Spectator on facebook

Spectator on facebook

Most Slovaks have rosy view of EU's future

Three-quarters of Slovaks view the European Union's future optimistically, a recent Eurobarometer 67 poll showed.

Slovaks expect that after 50 years, the euro will be stronger than the U.S. dollar (66 percent of respondents), and that the EU will have its own army (63 percent), the poll showed. Nearly half of Slovaks polled (49 percent) expect the EU to be the world's leading diplomatic power and 47 percent expect the EU to have a European president directly elected by the citizens of Europe.

The results were published by the TASR newswire.

Ivan Kuhn, author of a national Eurobarometer 67 report on Slovakia, said Slovaks' expectations are in line with the majority opinion, which says that the Slovak government should make decisions about foreign policy and defence in co-operation with the EU.

The poll also showed that Slovaks think the sense of community among EU citizens is mainly created by history (38 percent), languages (31 percent), culture (27 percent), religion (25 percent) and values (24 percent). Slovaks put less importance on economy (21 percent) as a means of creating a feeling of community.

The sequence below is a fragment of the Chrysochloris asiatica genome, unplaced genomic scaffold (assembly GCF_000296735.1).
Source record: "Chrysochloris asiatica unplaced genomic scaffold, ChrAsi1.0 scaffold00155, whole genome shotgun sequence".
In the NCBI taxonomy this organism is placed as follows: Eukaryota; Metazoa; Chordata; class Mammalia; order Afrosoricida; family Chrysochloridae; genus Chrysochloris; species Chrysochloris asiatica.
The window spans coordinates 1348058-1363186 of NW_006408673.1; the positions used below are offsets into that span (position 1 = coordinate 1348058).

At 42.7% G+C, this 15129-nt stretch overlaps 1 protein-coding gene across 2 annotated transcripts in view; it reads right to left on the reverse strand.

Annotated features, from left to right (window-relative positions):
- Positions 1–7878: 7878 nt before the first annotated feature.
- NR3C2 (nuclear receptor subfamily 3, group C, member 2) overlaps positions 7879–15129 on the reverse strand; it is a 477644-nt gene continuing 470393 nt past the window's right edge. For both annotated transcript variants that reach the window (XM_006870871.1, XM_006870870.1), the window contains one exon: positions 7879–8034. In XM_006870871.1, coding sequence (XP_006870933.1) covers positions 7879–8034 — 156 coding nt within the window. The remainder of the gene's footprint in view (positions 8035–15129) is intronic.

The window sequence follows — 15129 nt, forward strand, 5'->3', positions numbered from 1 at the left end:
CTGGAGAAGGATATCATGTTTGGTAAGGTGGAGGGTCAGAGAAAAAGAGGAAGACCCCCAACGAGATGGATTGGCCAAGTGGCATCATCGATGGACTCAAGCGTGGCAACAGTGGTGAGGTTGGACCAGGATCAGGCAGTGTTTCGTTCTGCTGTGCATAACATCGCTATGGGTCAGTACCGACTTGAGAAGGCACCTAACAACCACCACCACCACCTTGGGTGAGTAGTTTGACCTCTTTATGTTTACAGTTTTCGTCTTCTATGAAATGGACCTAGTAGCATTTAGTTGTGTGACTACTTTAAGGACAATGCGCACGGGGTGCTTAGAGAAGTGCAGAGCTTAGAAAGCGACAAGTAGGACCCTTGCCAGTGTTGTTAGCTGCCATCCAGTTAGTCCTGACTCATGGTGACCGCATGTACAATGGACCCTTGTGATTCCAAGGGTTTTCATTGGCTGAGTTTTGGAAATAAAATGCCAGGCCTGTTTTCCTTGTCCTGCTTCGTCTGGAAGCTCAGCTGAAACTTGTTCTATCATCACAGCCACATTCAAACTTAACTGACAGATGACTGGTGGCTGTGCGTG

In the future, Slovak respondents expect the EU will mainly focus on environmental issues (32 percent), European foreign policy (30 percent), the fight against crime (28 percent) and the internal market (26 percent).

Since joining the EU in May 2004, Slovaks have been among the biggest EU enlargement supporters. As many as 59 percent were in favour of welcoming new countries to the EU in the future, which is 10 percentage points above the European average. Thirty percent of Slovaks surveyed were against expansion.

Top stories

They reported corruption at the Foreign Ministry. Now they receive an award

The tenth year of the White Crow award, celebrating young people and activists who break prejudices and go against the tide.

White Crow award laureates

Blog: Slovakia’s time to shine is now

People may be able to recognise Slovakia’s neighbouring countries through associations with food, drinks, beautiful cities or well-known political events. But Slovakia remains very much "hidden".

Bratislava Castle

The day that changed the Tatra mountains for good Photo

The windstorm damaged 12,000 hectares of woods on November 19, 2004.

Tatras after the 2004 calamity

Smer follows a downward trend but may escape oblivion

What does the defeat in regional elections mean for the future of Slovakia’s strongest party?

“How could it be a fiasco when a political party wins most councillors among all parties?” asks PM Robert Fico.